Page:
Last week’s sketch provided a glimpse into the Hispano tradition of a Matanza –a pig roast – believed to have begun in Spain during the Moorish occupation. When the Spaniards discovered their Muslim overseers distaste for pork they would periodically slaughter a pig, hold a festival, and enjoy life without the Moors for several days.
This tradition of a pig butchering and festival continued into the new world and exists today in rural New Mexico where families and friends gather to butcher a pig, cook it into Carne Adovada, ribs, chicharrones and other tasty dishes. Often times much of the pig is stored for consumption later in the winter; sometimes the entire thing is consumed.
Each year in Belen, Valencia County, New Mexico the Valencia County Hispano Chamber of Commerce hosts a large Matanza as a fundraiser. 39 sponsored teams gather to butcher pigs and take part in a day long festival celebrating Hispanic heritage in New Mexico. This is serious business as bragging rights for best ribs, Carne Adovada, Iron Pig and other dishes are at stake.
Once again this year I had the pleasure of joining Joe Jaramillo’s team for most of the day getting up close and personal with the pig, the preppers, the cooks, the families, and a raunchy joke or two. I also made friends with Ray Chavez and Danielle Griego, on the Fat Sats Bar & Grill team who featured a large rotisserie slow roasting a full pork loin which attracted a fair share of attention and caused Pavlovian reactions among attendees.
This is not a photo story or essay in the strict sense. This is a sketch, a series of images as I learn the intricacies of the New Mexico Matanza and those that are skilled in its preparation. This is also a big thank you especially to the members of Jaramillo’s Custom Meat Processing of Los Lunas Team and also the Fat Sats Bar & Grill Team for welcoming me into their prep spaces and helping with all my efforts to make some pictures. I hope you enjoy the images.
The day begins before it begins: in the dark. Fires are lit, cook areas prepped, water is boiled, and traditional New Mexican breakfast is prepped: green chile breakfast burritos, potatoes, frijoles. The crew needs to be fed; they have a lot of work to do.
Time moves quickly, as do the preppers. Joe, a custom meat processor by trade, begins the labor intensive process of butchering the pig. There is a chill in the air, but the mood is jovial as families, extended families, and friends meet and greet and pitch in. Everyone, it seems, has a place and a purpose and takes part. This is a family affair; a community affair.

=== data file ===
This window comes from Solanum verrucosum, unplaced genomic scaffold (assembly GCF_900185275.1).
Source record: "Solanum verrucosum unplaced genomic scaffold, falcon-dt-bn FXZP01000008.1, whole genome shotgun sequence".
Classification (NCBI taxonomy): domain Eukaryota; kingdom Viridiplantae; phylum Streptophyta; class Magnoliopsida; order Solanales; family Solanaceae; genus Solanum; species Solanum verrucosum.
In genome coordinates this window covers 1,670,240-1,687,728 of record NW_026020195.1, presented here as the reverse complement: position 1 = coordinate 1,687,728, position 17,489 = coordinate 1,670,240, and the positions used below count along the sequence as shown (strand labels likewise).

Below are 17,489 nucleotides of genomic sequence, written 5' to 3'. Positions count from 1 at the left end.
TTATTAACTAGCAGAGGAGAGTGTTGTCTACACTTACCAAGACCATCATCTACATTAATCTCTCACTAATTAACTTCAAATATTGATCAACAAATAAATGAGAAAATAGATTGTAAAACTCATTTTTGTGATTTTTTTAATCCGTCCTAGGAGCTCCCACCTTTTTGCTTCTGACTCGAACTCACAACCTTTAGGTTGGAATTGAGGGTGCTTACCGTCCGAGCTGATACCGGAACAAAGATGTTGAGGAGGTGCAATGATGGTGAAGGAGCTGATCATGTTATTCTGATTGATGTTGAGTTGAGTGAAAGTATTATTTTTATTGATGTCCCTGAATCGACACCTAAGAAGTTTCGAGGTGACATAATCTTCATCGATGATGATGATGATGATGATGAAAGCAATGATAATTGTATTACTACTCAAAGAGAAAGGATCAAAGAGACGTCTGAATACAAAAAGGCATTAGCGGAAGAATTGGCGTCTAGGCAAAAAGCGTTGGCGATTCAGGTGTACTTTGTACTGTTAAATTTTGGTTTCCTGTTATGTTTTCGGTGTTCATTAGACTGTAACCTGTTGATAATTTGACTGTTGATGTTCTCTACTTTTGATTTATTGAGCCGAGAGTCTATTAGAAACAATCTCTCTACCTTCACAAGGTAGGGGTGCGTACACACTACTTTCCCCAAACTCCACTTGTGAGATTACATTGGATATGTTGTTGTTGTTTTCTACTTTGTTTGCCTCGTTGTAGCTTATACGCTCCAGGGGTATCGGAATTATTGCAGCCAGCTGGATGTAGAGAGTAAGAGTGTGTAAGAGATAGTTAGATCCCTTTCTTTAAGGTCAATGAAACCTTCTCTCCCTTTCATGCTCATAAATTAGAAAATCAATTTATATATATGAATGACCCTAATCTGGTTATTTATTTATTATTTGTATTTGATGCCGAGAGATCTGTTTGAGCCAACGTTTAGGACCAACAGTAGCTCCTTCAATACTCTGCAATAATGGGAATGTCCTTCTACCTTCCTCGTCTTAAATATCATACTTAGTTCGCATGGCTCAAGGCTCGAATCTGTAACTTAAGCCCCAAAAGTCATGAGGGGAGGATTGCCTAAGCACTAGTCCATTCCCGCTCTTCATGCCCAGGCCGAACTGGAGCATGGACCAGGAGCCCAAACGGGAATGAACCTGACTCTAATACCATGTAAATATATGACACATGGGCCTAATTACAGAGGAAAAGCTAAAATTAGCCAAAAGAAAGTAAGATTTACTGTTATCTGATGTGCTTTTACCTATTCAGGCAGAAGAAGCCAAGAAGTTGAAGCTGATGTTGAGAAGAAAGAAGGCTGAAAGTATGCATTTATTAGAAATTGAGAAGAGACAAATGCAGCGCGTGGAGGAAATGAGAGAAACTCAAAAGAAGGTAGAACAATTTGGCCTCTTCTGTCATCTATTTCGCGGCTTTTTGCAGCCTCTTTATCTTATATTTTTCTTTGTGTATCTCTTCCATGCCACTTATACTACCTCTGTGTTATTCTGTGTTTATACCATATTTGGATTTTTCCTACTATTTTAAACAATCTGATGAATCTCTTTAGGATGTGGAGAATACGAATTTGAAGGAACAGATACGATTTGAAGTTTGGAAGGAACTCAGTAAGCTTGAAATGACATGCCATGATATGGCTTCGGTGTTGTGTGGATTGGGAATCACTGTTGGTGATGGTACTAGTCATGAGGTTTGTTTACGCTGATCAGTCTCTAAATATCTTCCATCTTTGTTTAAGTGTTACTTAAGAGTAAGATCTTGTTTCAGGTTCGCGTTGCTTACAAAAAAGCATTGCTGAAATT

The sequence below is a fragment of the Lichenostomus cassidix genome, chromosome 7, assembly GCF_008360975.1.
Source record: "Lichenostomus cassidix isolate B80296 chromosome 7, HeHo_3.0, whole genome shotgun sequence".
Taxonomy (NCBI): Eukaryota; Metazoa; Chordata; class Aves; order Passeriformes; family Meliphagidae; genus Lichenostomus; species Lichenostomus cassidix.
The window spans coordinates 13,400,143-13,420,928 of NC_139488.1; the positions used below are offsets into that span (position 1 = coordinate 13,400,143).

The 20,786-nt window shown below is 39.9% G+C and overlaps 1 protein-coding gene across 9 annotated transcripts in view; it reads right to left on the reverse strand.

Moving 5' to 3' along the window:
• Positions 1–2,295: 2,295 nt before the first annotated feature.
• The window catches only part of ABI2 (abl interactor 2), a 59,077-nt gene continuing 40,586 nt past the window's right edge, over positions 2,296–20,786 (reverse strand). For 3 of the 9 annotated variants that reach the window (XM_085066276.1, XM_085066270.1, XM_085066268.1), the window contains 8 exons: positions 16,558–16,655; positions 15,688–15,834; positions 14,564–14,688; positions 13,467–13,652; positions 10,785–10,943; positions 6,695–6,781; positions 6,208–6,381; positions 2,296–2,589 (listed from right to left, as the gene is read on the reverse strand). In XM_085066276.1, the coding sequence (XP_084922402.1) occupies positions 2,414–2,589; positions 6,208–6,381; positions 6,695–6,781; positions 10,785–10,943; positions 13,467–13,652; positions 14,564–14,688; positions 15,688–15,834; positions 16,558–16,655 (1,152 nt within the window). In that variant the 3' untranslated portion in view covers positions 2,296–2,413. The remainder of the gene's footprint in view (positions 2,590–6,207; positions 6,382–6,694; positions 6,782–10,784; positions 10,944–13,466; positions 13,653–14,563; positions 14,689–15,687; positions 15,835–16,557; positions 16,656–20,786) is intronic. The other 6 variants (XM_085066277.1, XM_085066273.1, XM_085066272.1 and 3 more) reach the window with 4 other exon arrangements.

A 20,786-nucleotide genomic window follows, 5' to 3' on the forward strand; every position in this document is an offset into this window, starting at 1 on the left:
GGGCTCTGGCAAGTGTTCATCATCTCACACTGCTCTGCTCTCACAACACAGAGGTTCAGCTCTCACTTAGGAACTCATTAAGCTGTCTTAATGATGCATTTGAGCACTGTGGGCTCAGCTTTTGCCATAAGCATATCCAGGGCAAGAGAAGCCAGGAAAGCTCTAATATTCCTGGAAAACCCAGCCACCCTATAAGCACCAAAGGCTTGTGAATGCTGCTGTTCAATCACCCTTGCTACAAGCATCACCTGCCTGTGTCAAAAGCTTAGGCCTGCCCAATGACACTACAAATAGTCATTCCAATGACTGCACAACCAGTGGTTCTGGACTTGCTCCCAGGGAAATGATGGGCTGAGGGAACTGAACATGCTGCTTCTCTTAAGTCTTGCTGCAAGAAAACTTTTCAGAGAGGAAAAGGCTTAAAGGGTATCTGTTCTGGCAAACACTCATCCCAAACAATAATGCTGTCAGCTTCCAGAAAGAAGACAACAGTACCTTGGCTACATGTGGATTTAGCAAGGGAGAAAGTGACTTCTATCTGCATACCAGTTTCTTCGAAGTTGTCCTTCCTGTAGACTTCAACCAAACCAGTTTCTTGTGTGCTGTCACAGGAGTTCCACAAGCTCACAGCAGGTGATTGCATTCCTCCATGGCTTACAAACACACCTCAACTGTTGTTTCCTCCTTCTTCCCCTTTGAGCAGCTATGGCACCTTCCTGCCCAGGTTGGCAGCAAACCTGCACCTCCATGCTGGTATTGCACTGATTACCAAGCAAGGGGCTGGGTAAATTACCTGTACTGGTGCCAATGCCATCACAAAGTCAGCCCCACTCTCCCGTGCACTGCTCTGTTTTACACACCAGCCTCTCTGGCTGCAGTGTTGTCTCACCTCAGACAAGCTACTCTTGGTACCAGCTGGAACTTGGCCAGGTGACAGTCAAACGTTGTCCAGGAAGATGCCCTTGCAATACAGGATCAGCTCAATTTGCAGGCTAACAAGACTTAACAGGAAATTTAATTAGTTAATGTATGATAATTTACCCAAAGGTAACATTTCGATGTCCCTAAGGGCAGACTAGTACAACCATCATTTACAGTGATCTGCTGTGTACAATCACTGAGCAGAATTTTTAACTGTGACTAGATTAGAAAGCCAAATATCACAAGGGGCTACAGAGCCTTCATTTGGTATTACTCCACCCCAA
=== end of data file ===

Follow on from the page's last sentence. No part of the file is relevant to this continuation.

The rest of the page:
In anticipation of thousands of hungry mouths to feed, the excitement rises as the scent of frying sopapillas and carne adovada begins to fill the air mixing with wood smoke. Food is on the fire!
It’s not all hard work – though there is plenty of that – as the morning progresses the PA system comes to life, followed by the pledge of allegiance (in both English and Spanish) and the Star Spangled Banner. Eventually a series of musical acts take the soundstage with the music piped around the Valencia County Sherriff’s Posse Fairgrounds, the location of the Matanza. Below, a couple takes a break from cooking to dance while Carne Adovada (pork stewed in red chile) is expertly cooked nearby.
“El Perdido” (the Lost One) made an appearance and graced me with a picture.
Periodically through the day I visited the Fat Sats Bar & Grill Team’s prep location. After a few conversations about their recipes for the competitions I was invited behind the scenes to make some picture. Here I met “Country”.
Not content to be one of the most interesting people I’ve met, Country is also the proud owner of this object of male envy, the antique cast iron wood fired soap stove turned cook pot which he lovingly stoked and stirred. He also happily regaled all the curious onlookers with the story of how he came to be the owner of this unique – and hefty – cook pot.
Danielle Griego is a fascination to watch. Responsible for creating most of Fat Sats competition dishes she is a dynamo of creativity, organization, and motivation, and a gracious hostess sharing with me her recipes and samples of her creations.